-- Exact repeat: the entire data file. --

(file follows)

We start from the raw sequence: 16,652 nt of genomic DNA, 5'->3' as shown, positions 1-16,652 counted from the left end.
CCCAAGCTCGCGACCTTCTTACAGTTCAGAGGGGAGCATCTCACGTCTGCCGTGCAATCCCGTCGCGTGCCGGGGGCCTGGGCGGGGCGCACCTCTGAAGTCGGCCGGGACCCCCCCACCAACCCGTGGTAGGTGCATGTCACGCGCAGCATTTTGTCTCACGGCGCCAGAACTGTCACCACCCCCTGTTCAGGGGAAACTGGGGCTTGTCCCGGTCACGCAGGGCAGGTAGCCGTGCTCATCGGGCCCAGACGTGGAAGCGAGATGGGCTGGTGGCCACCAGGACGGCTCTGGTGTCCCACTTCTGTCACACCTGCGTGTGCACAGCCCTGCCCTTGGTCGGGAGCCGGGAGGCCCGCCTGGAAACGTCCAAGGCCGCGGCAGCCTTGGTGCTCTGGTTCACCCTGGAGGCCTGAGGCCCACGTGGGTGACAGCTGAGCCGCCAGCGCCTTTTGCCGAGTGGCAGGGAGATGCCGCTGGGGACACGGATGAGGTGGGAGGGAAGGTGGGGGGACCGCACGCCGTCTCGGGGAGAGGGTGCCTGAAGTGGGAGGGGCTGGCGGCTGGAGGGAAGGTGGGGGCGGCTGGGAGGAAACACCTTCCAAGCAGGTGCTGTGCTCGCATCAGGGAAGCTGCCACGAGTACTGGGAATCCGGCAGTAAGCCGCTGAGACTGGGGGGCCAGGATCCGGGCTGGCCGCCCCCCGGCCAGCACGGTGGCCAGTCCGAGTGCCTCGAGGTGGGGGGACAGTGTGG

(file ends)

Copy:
We start from the raw sequence: 16,652 nt of genomic DNA, 5'->3' as shown, positions 1-16,652 counted from the left end.
CCCAAGCTCGCGACCTTCTTACAGTTCAGAGGGGAGCATCTCACGTCTGCCGTGCAATCCCGTCGCGTGCCGGGGGCCTGGGCGGGGCGCACCTCTGAAGTCGGCCGGGACCCCCCCACCAACCCGTGGTAGGTGCATGTCACGCGCAGCATTTTGTCTCACGGCGCCAGAACTGTCACCACCCCCTGTTCAGGGGAAACTGGGGCTTGTCCCGGTCACGCAGGGCAGGTAGCCGTGCTCATCGGGCCCAGACGTGGAAGCGAGATGGGCTGGTGGCCACCAGGACGGCTCTGGTGTCCCACTTCTGTCACACCTGCGTGTGCACAGCCCTGCCCTTGGTCGGGAGCCGGGAGGCCCGCCTGGAAACGTCCAAGGCCGCGGCAGCCTTGGTGCTCTGGTTCACCCTGGAGGCCTGAGGCCCACGTGGGTGACAGCTGAGCCGCCAGCGCCTTTTGCCGAGTGGCAGGGAGATGCCGCTGGGGACACGGATGAGGTGGGAGGGAAGGTGGGGGGACCGCACGCCGTCTCGGGGAGAGGGTGCCTGAAGTGGGAGGGGCTGGCGGCTGGAGGGAAGGTGGGGGCGGCTGGGAGGAAACACCTTCCAAGCAGGTGCTGTGCTCGCATCAGGGAAGCTGCCACGAGTACTGGGAATCCGGCAGTAAGCCGCTGAGACTGGGGGGCCAGGATCCGGGCTGGCCGCCCCCCGGCCAGCACGGTGGCCAGTCCGAGTGCCTCGAGGTGGGGGGACAGTGTGG